A man who was shot in the groin in during a violent home invasion of his Kings Meadows unit in March has been sentenced to 15-months home detention for drug trafficking.
Damien Neil Smart, 45, of Norwood, was sentenced in the Supreme Court in Launceston after pleading guilty to trafficking $7235 of methylamphetamine over two weeks in October 2019.
He was subject to a community service order at the time of the offending.
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The court heard that in a raid police seized 25.5 grams of methylamphetamine, 18.2 grams of cannabis, three MDMA pills, seven Diazepam tablets and scales.
Smart’s mobile phone also contained messages relating to 47 buyers and his bank statement included daily transfers from individuals for the purchase of drugs.
Over a fortnight just before his arrest, Smart received $7235 in bank transfers for drugs, while he also accepted cash payments which could not be tracked.
He was arrested and bailed, and on March 11, 2020, he became the victim of a home invasion at his Guy Street unit.
Two individuals wearing balaclavas and armed with firearms kicked in his front door at 2am.
Smart was awake at the time and a scuffle started during which he was shot in the groin.
He woke up in hospital but did not want to pursue charges out of fear of retribution.
Enforced abstinence in hospital helped him cut drug use.
Justice Pearce said messages on his mobile phone showed that Smart was frequently contacted by people wanting to purchase drugs.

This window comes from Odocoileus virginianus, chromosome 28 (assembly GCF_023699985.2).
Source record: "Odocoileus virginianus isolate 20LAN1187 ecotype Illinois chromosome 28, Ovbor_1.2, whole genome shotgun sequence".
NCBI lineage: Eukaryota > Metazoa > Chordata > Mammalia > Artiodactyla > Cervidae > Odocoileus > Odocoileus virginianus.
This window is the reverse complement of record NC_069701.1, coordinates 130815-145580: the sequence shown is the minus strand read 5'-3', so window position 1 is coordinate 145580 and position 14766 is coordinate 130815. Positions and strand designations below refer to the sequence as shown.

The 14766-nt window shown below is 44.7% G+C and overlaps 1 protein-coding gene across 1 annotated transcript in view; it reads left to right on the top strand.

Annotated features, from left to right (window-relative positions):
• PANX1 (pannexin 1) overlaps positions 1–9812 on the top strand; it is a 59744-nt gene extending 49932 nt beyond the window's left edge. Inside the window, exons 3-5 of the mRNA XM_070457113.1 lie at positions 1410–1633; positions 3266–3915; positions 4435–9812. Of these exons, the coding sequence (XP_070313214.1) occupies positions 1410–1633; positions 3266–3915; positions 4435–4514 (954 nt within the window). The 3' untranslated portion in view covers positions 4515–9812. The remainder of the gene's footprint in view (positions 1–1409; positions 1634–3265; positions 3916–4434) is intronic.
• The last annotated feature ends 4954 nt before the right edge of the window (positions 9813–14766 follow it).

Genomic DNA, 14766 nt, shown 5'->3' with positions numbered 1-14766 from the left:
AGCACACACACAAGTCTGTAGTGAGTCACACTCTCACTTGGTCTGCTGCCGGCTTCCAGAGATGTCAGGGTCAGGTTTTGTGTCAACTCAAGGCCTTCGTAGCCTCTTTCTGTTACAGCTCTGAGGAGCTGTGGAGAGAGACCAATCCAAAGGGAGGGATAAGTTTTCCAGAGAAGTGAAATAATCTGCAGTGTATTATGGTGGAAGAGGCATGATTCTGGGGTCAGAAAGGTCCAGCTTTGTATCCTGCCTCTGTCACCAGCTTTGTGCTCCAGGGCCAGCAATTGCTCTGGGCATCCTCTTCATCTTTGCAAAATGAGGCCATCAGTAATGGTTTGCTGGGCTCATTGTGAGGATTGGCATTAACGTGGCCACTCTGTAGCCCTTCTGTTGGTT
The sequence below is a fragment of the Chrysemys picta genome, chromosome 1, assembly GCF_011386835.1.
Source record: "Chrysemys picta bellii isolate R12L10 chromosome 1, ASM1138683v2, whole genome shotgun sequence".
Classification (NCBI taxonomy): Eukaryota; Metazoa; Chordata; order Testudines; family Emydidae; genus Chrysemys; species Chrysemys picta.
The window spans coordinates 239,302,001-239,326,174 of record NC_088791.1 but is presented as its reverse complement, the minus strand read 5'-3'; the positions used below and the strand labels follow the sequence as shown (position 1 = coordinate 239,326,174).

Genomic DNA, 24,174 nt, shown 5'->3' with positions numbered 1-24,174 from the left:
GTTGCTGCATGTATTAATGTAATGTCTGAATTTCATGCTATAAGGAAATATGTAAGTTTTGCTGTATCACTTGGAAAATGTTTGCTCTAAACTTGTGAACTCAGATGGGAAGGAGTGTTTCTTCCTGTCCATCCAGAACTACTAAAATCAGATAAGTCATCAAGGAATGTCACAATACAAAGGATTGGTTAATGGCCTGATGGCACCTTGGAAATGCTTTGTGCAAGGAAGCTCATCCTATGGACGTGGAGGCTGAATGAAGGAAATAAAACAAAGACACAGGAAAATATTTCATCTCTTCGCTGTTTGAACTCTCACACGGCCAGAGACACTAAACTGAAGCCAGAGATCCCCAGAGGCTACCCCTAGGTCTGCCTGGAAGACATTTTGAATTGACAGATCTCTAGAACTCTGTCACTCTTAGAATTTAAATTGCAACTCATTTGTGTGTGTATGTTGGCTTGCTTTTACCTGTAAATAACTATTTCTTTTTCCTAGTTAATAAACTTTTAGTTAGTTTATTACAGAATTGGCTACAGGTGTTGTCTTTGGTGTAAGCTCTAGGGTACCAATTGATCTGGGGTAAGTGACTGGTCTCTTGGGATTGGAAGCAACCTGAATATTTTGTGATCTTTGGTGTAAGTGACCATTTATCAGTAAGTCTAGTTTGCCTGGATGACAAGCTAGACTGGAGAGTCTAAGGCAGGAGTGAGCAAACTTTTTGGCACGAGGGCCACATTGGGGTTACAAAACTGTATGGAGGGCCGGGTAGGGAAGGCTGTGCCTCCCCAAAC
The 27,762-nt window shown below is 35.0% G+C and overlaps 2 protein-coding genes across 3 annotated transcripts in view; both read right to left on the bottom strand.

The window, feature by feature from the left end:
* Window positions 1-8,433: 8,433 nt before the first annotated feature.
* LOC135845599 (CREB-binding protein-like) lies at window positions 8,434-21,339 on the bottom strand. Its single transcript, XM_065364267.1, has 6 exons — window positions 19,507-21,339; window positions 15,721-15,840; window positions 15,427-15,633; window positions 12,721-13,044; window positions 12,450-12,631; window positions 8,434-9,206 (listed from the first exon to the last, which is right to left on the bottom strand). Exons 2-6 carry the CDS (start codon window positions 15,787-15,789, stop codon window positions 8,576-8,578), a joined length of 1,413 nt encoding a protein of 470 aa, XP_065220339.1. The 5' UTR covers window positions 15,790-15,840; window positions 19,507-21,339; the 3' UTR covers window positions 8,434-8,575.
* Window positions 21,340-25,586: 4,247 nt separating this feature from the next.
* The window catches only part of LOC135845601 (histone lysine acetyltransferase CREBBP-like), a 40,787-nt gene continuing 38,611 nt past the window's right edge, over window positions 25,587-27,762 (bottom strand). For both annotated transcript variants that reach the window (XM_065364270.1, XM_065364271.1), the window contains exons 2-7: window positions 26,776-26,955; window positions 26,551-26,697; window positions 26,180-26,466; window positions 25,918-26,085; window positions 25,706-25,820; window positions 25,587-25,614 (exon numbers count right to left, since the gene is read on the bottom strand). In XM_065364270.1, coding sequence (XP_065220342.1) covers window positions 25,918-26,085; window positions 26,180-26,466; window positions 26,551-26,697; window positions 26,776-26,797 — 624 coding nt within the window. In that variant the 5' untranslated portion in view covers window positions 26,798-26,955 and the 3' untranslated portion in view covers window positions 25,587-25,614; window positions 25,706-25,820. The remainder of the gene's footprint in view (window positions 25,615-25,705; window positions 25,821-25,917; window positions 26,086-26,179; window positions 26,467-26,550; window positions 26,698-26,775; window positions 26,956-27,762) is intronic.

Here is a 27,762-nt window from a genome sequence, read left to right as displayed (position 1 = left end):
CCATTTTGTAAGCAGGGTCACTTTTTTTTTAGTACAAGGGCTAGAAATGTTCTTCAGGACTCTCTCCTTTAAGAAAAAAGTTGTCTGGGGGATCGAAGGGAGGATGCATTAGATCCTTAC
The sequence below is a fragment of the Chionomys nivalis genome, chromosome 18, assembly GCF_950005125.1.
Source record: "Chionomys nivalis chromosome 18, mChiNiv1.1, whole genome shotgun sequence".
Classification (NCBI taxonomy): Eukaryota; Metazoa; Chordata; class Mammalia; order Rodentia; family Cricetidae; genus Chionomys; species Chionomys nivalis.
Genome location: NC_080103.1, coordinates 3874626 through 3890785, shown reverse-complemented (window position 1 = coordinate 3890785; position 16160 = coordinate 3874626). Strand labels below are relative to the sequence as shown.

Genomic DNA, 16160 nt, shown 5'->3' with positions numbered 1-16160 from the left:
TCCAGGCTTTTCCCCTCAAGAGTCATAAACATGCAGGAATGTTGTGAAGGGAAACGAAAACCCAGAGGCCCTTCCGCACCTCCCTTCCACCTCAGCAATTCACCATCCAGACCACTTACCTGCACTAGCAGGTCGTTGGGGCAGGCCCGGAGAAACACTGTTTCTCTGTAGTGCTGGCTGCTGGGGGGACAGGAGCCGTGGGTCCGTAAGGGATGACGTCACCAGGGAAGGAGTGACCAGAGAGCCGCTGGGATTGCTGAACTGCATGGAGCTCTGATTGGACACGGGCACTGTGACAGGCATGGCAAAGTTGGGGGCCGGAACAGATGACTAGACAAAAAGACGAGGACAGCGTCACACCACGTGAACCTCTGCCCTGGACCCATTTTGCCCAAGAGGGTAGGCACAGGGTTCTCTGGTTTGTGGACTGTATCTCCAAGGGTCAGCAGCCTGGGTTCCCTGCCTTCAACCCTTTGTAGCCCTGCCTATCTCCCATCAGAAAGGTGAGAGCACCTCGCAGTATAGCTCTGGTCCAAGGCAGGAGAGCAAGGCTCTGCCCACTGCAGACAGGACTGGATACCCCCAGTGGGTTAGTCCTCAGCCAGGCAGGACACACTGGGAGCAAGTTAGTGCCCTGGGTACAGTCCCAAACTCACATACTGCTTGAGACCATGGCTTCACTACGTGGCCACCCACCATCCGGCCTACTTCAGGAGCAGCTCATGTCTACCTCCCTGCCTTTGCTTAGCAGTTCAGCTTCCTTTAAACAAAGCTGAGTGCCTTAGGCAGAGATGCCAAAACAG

“There was no submission that the two-week period was isolated or out of character,” he said.
He said Smart had lost his job as a building trades assistant after his drug use got out of control in 2017.
Smart’s methylamphetamine addiction cost him about $300 a day and he was smoking about $100 worth of cannabis a day.
He started trafficking to pay for the cost of his consumption.
Justice Pearce said he had since moved home to his parents’ home in Norwood and had remained abstinent from methylamphetamine.
The $7235 made from trafficking was forfeited to the state.
He was found suitable for home detention despite a plea hearing being told that he had helped drug buyers get around their home detention orders by delivering them drugs.
Justice Pearce said prison would be the inevitable outcome if Smart breached the terms of the order.
He ordered that Smart be fitted with an electronic monitoring device and refrain from the use of illicit drugs.